David Pogue is the personal-technology columnist for The New York Times. Each week, he contributes a print column, an e-mail column and an online video. In addition, he writes Pogue's Posts, one of The Times's most popular blogs. David is also an Emmy award-winning tech correspondent for CBS News, a frequent guest on NPR's "Morning Edition," and a regular on CNBC.
With over three million books in print, David is one of the world's best-selling how-to authors. He is the author or co-author of seven books in the "For Dummies" series (including Macs, Magic, Opera, and Classical Music). In 1999, he launched his own line of complete, funny computer books, the Missing Manual series, which now includes 60 titles.
David graduated summa cum laude from Yale in 1985, with distinction in music, and he spent 10 years conducting and arranging Broadway musicals.
He's been profiled on both "48 Hours" and "60 Minutes." In 2007, he was awarded an honorary doctorate in music from the Shenandoah Conservatory.
David Pogue: That’s a really interesting question. We [i.e. the USA] are behind Asia and Europe on cell phones in large part because of the way these networks were built originally. So in Europe for example, the government decided where to put the towers in such a way that everybody would have coverage.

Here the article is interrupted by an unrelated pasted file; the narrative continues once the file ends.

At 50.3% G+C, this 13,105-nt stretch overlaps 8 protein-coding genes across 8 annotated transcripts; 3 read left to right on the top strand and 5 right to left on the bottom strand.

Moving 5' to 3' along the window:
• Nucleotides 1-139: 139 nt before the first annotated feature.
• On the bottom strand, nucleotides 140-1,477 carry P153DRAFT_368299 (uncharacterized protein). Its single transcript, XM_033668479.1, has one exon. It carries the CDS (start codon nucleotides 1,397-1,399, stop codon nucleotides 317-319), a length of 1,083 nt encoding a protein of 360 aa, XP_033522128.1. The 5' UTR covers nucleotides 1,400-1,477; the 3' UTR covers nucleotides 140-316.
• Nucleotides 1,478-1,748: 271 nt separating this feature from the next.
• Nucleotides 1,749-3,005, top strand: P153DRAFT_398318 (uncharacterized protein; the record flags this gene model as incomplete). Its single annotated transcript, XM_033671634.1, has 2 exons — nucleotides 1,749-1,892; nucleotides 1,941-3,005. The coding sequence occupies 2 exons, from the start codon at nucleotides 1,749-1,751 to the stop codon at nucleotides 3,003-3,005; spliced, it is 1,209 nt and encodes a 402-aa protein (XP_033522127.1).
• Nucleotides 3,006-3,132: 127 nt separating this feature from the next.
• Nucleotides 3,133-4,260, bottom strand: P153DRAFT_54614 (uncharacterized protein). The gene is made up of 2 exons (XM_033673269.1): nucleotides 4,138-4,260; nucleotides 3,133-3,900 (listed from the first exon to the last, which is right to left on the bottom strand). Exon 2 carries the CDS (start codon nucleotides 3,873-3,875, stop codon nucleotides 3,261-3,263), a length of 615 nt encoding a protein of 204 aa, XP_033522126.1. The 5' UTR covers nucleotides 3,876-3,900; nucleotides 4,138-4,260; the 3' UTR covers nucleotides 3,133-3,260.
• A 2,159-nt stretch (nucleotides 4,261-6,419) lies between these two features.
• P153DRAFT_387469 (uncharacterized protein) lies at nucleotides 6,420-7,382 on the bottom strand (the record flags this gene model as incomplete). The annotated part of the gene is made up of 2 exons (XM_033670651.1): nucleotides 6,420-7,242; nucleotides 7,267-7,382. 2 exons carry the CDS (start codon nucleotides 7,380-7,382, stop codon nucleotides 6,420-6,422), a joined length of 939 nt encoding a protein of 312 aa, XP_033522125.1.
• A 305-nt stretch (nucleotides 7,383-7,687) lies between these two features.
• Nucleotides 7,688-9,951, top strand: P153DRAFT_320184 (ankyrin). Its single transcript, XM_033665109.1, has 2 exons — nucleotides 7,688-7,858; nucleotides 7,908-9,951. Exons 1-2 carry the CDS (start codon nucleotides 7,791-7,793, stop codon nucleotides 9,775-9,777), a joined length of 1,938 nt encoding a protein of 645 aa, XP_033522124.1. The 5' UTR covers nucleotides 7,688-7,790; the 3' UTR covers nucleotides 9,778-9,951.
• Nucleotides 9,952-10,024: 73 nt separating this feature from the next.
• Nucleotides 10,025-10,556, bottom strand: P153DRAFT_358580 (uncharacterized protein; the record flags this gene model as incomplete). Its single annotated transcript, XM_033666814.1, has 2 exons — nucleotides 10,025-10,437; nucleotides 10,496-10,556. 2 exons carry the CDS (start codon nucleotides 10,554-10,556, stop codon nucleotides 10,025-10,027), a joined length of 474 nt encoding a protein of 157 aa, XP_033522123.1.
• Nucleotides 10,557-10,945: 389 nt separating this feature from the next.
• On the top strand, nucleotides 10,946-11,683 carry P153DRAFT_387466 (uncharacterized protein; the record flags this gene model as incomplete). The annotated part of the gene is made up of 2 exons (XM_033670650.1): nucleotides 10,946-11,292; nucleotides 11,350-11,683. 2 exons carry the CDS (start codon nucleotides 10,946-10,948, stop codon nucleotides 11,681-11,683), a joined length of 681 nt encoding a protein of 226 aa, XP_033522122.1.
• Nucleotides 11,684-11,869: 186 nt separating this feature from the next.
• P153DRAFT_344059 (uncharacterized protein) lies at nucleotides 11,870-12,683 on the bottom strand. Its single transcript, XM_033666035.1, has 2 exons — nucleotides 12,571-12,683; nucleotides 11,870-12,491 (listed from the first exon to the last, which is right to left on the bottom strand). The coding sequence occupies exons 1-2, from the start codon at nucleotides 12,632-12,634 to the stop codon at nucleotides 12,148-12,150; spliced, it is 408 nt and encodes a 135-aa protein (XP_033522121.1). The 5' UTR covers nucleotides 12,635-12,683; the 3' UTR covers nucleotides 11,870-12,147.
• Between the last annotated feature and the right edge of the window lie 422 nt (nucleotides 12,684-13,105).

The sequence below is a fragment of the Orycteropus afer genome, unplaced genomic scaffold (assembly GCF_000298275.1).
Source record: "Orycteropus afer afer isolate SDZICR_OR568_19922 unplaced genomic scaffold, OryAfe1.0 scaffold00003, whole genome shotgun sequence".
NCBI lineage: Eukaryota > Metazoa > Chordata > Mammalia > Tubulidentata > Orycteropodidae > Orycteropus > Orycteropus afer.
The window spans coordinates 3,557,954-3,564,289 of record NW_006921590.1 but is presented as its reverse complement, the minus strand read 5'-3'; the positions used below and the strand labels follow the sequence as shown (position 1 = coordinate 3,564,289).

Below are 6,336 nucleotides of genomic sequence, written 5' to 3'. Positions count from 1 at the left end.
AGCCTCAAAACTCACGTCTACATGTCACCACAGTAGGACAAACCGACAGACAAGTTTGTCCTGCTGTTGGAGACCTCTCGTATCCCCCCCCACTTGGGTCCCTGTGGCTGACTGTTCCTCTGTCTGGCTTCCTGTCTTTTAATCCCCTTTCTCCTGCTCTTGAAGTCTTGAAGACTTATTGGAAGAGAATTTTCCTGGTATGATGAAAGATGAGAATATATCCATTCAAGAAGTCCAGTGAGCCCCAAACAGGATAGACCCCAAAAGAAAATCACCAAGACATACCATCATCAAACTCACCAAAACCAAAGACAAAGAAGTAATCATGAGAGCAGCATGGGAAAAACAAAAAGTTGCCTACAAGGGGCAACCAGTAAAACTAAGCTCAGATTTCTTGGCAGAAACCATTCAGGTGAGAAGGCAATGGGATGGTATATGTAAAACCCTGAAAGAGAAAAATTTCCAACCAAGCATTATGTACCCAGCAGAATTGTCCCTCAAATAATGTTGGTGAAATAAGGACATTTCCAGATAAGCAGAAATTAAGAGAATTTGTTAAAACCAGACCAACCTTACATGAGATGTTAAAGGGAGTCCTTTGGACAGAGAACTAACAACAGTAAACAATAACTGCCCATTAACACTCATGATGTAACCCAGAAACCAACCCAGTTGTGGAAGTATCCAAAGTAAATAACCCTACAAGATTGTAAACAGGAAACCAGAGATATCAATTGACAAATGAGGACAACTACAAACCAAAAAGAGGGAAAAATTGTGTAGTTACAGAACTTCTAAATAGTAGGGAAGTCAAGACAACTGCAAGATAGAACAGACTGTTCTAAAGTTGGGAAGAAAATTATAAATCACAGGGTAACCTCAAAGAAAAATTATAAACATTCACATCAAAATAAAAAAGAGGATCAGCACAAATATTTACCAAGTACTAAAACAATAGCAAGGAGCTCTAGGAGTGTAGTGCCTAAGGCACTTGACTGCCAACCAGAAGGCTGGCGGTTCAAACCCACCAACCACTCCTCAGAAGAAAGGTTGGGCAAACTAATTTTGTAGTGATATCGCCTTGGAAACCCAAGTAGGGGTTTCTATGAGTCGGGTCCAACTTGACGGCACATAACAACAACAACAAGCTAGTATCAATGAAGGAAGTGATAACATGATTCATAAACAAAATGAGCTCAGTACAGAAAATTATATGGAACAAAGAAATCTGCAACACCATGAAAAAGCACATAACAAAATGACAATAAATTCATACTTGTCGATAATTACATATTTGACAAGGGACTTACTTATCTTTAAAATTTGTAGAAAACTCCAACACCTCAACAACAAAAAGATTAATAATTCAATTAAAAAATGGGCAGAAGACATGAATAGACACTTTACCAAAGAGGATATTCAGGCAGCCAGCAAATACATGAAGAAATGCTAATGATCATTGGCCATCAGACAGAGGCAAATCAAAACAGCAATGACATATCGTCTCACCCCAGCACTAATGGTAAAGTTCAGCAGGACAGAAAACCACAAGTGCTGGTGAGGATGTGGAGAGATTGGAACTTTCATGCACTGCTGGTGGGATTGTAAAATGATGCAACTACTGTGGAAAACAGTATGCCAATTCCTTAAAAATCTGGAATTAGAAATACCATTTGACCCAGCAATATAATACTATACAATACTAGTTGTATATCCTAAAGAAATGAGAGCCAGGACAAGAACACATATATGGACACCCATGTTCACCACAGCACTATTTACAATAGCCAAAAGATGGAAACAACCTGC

In this country, there is no government telling us where to put the towers; it’s a neighborhood by neighborhood fight between the cell phone companies and the people of Greenwich, Connecticut or whatever. “You’re not putting a tower where we can see it.” So coverage remains lousy because it’s a not in my backyard thing.
Also we have the horrible problem of two competing network standards. AT&T and T-Mobile use one kind and Sprint and Verizon use the other kind, and the phones don’t inter-operate and the networks don’t inter-operate. And again, it’s just because there was never a standard; there was never an organizing body. And also the country geographically is much bigger than say Japan or a European country; so we have much more area to cover.
And the last factor is the calcified conservativeness of the carriers--up until the iPhone came out--that they wanted to control and micromanage the development of the phones themselves, which was not conducive to innovation. So everything took longer to arrive here than it did overseas.
But that is going to change. It will change starting this year  because of what the iPhone unleashed; this idea that you can make a lot of money if you embrace creativity and innovation in the design of your cell phone and if you permit people to add and customize their own programs on their own cell phones instead of taking the same hand-me-downs from the cell company every month.
Recorded on May 15, 2008